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G. Weare "Gareth" (Folkestone, Kent.)
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Procession
Procession

3.0 out of 5 stars Weather Report - Procession, 21 Mar 2010
This review is from: Procession (Audio CD)
Weather Report - Procession

With three fifths of Weather Report now gone , Zawnul and Shorter had recruited a new rhythm section and percussionist, thus their intention perhaps to keep the same complementation of instruments as in the previous format.
Keeping to the Weather Report sound, an interesting development was to use the then popular Manhattan Transfer as backing singers to `Where The Moon Goes'. Weather Report rarely used vocals in their music, but it works well in this piece. The vocal's previous to this were mere voice noises with the sole purpose being to just provide another instrument and not a story.
The title track `Procession' begins with a quiet intro to gradually build up with haunting saxophone passages from Shorter to demonstrate why the song has its name.
Quite a remarkable piece of music in this new era Weather Report of 1983.
I admit I did find it difficult at first to get into at first , but after a while the song just clicked and it sounds even better for me on subsequent playings.
`Plaza Real' written by Wayne Shorter has this concertina sound in the intro followed by a pleasant saxophone with a superb ending interspersed by changes in tempo and occasional human whistles. It is a delight to hear.
`Two Lines' to me tends to be rather monotonous and maybe composed on one of Zawinul's off days.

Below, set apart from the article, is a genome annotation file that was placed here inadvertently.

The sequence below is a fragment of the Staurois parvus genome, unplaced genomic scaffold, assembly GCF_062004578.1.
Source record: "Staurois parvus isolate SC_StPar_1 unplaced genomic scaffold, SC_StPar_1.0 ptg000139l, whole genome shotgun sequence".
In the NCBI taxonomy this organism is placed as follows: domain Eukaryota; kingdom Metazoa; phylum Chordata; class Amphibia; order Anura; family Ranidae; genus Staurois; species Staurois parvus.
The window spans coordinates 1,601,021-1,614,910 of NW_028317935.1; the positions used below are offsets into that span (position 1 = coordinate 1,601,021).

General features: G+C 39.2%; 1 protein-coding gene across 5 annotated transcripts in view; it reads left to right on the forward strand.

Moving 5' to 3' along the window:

`The Well' and second work by Shorter reminds me of a previous Weather Report from the `Mysterious Traveller' days. This reminds me of songs like, `Blackthorn Rose' and `Jungle Book

The final track `Molasses Run' is composed by new drummer, Omar Hakim who also doubles up on acoustic guitar just for this song and a fresh insight to how diverse this band could really be and not afraid of change with Victor Bailey keeping up with this brisk Hakim drum beat. He sounds like a cross between former members, Jaco Pastorius and Alphonso Johnson.
The song's closing stages are to the sounds of church bells and reading the track detailsm, Hakim is credited with the piece dating back three years to 1980 before joining the group.


Weather Report
Weather Report
Price: £5.80

6 of 8 people found the following review helpful
3.0 out of 5 stars Weather Report (2) Review, 21 Mar 2010
This review is from: Weather Report (Audio CD)
Weather Report - Weather Report

The second and last eponymous Weather Report album recorded with the same line-up as their previous disc - `Night Passage'. This was a first for WR, as all their other recordings had different group members apart from the central players and founders Joe Zawinul and Wayne Shorter.
`Weather Report' being the last one that Jaco Pastorius appeared leaving to go solo again with his One Truth Band.
This recording demonstrates Report at their peak in that genre of the early 1980s with probably the best group members and an epitaph the way people can play together.
Admittedly, there are similarities to the previous - `Night Passage' in this offering.

Like `Night Passage' this has moved away from the afro percussive sound, returning with nuances of traditional jazz and being a clever move by Zawinul after the `Mr Gone' album not complementing the excellent previous `Heavy Weather' in styles and sales perhaps. Maybe the route he and Shorter had to move into whether it be unintentional or contrived. Clearly, it was not going to happen twice and this work compliments `Passage' perfectly, unlike `Mr Gone' which never did justice to -or with - `Heavy Weather.'